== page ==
First child of immigrant workers and their descendants in West Germany: interrelation of events, disruption, or adaptation?
This paper investigates the impact of immigration on the transition to motherhood among women from Turkey, Italy, Spain, Greece, and the former Yugoslavia in West Germany. We apply a hazard regression analysis to data of the German Socio-Economic Panel study. We distinguish between the first and second immigrant generation. The results show that the transition rates to a first birth of first-generation immigrants are elevated shortly after they move country. We trace the elevated birth risks shortly following the immigration back to an interrelation of events – these are migration, marriage, and first birth. We do not find evidence of a fertility-disruption effect after immigration. Our analysis indicates that second-generation immigrants are more adapted to the lower fertility levels of West Germans than their mothers’ generation.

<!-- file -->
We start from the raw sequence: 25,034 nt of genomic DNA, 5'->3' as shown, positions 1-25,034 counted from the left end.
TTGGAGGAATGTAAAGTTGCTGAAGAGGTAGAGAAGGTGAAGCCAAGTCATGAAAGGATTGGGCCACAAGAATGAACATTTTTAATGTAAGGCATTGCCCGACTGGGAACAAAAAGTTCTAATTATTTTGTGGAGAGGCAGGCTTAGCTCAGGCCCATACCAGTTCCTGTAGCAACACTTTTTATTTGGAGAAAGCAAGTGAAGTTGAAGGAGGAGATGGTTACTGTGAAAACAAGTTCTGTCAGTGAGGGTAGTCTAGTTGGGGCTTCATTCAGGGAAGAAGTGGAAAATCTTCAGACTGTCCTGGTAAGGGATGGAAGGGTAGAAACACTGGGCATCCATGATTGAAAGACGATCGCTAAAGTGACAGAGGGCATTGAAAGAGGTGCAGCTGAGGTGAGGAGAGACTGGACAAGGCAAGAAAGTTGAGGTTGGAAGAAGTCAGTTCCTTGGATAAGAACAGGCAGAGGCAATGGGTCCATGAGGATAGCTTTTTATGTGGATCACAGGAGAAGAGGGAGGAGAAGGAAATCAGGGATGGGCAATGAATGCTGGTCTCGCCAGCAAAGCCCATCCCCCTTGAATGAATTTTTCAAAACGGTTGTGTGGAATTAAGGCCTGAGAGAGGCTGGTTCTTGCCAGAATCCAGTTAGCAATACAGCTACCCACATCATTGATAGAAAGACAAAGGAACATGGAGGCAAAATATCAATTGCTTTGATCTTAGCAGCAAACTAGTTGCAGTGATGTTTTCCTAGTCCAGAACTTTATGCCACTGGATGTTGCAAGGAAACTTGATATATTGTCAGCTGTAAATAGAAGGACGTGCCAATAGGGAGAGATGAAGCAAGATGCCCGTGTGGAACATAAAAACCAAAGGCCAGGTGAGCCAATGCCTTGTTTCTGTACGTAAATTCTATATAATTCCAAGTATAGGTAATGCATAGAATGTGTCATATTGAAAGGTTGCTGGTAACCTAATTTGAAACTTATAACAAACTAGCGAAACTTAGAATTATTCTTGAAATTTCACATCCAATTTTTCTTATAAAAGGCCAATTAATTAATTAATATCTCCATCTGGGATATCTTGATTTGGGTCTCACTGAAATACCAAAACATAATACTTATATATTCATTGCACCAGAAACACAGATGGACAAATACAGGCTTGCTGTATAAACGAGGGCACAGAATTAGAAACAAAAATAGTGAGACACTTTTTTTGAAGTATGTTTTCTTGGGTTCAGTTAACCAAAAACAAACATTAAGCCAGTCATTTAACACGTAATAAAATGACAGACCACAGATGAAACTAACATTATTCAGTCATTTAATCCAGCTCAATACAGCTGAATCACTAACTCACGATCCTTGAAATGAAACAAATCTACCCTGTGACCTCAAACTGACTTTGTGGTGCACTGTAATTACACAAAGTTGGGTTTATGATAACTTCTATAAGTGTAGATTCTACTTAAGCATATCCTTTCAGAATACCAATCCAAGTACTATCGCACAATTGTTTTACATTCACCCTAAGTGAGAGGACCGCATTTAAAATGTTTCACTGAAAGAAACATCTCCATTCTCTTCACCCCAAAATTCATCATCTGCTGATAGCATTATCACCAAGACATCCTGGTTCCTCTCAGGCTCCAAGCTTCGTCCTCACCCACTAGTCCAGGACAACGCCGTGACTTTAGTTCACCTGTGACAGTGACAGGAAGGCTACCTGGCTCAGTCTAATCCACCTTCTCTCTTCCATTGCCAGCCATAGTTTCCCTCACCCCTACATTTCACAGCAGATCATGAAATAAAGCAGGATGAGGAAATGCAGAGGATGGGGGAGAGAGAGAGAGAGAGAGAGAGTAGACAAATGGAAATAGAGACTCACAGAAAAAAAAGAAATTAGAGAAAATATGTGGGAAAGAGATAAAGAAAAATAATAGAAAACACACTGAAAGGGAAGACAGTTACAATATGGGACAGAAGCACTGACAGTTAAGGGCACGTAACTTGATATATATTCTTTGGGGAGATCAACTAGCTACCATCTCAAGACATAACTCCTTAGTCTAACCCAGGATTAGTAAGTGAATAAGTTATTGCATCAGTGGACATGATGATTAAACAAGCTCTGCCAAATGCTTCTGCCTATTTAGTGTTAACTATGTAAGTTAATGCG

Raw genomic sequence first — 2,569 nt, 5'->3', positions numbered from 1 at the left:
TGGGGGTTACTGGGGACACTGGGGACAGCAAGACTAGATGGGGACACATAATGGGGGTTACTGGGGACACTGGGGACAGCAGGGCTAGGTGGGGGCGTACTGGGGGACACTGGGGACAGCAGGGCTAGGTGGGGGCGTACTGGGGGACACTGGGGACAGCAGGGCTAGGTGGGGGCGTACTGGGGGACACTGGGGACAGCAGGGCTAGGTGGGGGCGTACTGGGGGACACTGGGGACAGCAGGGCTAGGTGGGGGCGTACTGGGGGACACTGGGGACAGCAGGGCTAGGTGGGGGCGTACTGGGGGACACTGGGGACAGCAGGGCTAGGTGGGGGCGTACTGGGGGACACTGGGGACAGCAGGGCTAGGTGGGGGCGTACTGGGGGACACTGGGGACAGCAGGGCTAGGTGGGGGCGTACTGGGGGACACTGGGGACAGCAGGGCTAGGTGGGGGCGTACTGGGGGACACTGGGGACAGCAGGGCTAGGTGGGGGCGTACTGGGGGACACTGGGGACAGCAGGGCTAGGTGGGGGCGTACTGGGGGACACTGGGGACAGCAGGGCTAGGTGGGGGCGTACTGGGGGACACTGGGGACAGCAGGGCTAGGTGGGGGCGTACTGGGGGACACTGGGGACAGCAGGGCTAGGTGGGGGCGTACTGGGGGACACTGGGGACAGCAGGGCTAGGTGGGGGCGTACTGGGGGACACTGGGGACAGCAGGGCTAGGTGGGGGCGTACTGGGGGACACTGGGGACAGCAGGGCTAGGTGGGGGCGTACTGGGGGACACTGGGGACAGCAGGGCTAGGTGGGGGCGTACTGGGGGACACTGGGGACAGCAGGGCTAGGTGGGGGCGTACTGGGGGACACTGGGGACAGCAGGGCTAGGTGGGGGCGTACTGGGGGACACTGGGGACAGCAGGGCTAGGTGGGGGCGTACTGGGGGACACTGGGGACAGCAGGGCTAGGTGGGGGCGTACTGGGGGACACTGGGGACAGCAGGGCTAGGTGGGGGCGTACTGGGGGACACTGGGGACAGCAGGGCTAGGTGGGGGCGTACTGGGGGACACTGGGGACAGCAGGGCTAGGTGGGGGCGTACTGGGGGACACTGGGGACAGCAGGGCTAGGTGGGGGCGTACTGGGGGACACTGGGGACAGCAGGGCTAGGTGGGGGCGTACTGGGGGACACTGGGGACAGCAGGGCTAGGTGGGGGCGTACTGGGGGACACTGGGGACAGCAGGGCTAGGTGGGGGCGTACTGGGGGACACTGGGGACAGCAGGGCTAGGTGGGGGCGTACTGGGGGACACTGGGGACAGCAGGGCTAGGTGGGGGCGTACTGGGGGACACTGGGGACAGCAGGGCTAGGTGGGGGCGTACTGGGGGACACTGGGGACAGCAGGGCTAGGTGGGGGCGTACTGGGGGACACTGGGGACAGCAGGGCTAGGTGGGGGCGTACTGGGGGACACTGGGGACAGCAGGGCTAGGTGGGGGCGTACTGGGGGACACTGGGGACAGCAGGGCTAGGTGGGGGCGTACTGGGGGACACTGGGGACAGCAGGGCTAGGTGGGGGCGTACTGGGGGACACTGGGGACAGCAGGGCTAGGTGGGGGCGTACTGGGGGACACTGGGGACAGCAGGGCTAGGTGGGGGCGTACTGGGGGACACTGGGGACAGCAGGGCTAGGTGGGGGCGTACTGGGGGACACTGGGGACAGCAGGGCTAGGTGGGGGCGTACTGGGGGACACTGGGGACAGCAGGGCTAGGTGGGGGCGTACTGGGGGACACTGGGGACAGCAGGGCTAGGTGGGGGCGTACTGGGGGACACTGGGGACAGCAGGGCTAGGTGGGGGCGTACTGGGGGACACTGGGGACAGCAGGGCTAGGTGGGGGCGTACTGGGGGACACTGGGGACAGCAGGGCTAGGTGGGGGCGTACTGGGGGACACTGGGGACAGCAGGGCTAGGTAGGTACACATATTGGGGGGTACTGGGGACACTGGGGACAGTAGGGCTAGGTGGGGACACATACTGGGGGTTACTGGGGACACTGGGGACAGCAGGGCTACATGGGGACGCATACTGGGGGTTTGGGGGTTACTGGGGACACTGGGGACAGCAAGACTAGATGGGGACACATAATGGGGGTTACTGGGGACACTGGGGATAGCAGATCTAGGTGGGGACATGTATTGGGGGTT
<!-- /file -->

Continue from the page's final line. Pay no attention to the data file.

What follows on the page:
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- Paul J. Boyle & Hill Kulu & Thomas Cooke & Vernon Gayle & Clara H. Mulder, 2006. "The effect of moving on union dissolution," MPIDR Working Papers WP-2006-002, Max Planck Institute for Demographic Research, Rostock, Germany.
- Reanne Frank & Patrick Heuveline, 2005. "A cross-over in Mexican and Mexican-American fertility rates," Demographic Research, Max Planck Institute for Demographic Research, Rostock, Germany, vol. 12(4), pages 77-104, March.
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